June 19, 2013 in City

Choice to support sister by cutting hair stirs row

Told to wear wig at work, she quits to show cancer fight
By The Spokesman-Review
 
Dan Pelle photoBuy this photo

Strandberg shaved her head to support her sister, Marisa Lowe.
(Full-size photo)

There was no doubt in Melanie Strandberg’s mind when her sister was diagnosed with stage III ovarian cancer. She had to shave her head.

She’d already done it once. Marisa Lowe, now 24, was first diagnosed with cancer in February 2012, and Strandberg shaved her hair to support the sister she calls her best friend.

This time, when 25-year-old Strandberg’s employer told her she had to hide her bald head with a wig, there was no doubt in her mind what she had to do: She resigned.

In a move that rapidly went viral, Strandberg quit her job as a salon supervisor at La Rive Spa at Northern Quest Resort and Casino last Thursday. She said a spa director expressed concern that she would offend the customers and that she wouldn’t be able to convincingly sell hair products without hair herself.

The sisters appeared on the “Today” show Monday morning, prompting public outcry on Northern Quest Casino’s Facebook page.

“It was a really tough decision, but in the end, my family is going to be there for the rest of my life,” Strandberg said.

Northern Quest denied how the events were characterized and in a statement on Tuesday the casino said her treatment is “inconsistent with our values, culture and past practices and it’s unacceptable.” The spa director who allegedly told Strandberg she couldn’t work without hair is on administrative leave.

Strandberg, who had worked at the spa since December, said she felt pressured by her supervisors to quit. Strandberg was told on several occasions to come back with a wig. When she went to human resources representatives to complain, they told her to follow her supervisors’ instructors.

“I didn’t do it to cover up,” she said. “I did it to support her all the time, and I wanted to show that and I took pride in it.”

Northern Quest initially said Strandberg hadn’t contacted its human resources department to complain about her treatment, but retracted that statement after an internal investigation.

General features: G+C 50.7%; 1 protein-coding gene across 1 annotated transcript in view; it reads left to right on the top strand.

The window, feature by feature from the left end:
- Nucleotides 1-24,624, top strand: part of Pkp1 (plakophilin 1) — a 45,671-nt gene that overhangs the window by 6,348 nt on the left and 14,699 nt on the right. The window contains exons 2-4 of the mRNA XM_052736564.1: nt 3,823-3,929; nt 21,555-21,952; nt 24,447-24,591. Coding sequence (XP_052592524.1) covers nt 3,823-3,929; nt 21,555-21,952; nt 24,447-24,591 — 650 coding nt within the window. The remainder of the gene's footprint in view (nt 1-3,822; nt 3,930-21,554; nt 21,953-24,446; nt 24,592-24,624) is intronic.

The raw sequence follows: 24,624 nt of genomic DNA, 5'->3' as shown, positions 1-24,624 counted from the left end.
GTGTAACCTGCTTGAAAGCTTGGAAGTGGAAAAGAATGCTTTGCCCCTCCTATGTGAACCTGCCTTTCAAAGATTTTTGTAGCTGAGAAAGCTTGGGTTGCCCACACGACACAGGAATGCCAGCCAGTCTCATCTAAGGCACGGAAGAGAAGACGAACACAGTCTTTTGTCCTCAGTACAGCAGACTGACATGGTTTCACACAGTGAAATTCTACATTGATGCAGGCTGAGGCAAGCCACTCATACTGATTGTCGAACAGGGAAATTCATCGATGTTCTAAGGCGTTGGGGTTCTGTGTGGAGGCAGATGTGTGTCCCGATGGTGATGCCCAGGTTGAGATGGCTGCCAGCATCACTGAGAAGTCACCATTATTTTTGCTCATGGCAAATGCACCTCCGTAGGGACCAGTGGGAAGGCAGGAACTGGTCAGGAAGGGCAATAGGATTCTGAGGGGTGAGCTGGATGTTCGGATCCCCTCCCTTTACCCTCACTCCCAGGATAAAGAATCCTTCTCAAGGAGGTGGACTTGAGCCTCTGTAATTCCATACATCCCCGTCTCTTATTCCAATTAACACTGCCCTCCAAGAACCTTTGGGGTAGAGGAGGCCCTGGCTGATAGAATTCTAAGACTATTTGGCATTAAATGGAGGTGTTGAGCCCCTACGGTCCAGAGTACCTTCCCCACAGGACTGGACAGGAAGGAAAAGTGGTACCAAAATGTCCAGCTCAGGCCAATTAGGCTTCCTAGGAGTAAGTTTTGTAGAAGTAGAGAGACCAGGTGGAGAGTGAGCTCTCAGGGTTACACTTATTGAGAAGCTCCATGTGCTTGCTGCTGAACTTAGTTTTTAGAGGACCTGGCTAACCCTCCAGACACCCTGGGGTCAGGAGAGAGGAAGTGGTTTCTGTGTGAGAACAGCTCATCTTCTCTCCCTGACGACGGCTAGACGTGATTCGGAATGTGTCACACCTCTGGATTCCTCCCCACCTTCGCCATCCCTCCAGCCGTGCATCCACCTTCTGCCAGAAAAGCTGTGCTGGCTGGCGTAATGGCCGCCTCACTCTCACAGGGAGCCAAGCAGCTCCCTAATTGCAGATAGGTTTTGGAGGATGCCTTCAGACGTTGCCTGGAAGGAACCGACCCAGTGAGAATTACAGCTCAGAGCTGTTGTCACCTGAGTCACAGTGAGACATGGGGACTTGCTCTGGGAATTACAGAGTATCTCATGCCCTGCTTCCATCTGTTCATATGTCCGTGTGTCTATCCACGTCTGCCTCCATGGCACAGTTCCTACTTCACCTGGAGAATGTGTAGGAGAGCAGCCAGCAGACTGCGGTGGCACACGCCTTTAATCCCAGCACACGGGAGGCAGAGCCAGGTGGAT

Strandberg said that when she was contacted by HR the day after she quit, she was told not to come back to work those final two weeks and to turn in her badge and uniform.

According to Northern Quest, managers have repeatedly attempted to call Strandberg to offer her job back. Strandberg said that isn’t true. She said she received one email from HR the day after she resigned acknowledging her termination, and one phone call after she told her story on “Today.”

And besides, Strandberg said, she doesn’t want her job back.

“When somebody makes a negative comment in regards to how you look when you’re used to looking differently, it’s hurtful,” she said.

She has hired former Spokane County Prosecutor James Sweetser to represent her.

“This is an extremely meaningful gesture and she shouldn’t have been made to feel ugly, inadequate and unable to sell her product just because of the length of her hair,” Sweetser said.

Strandberg, a mother of three, was hired by the Glen Dow Academy of Hair Design, where she’ll be owner Martin Dow’s assistant. She hopes to begin teaching at the school.

Lowe is proud of her sister’s actions. Strandberg shaving her head helped show Lowe that she’s not alone, and regardless of La Rive’s actions, she’s happy with how her sister handled herself.

“If there’s anything we’ve learned from cancer,” Lowe said, “it’s that we know that even though you can be told the most terrible thing, it doesn’t mean that the end is anywhere near.”

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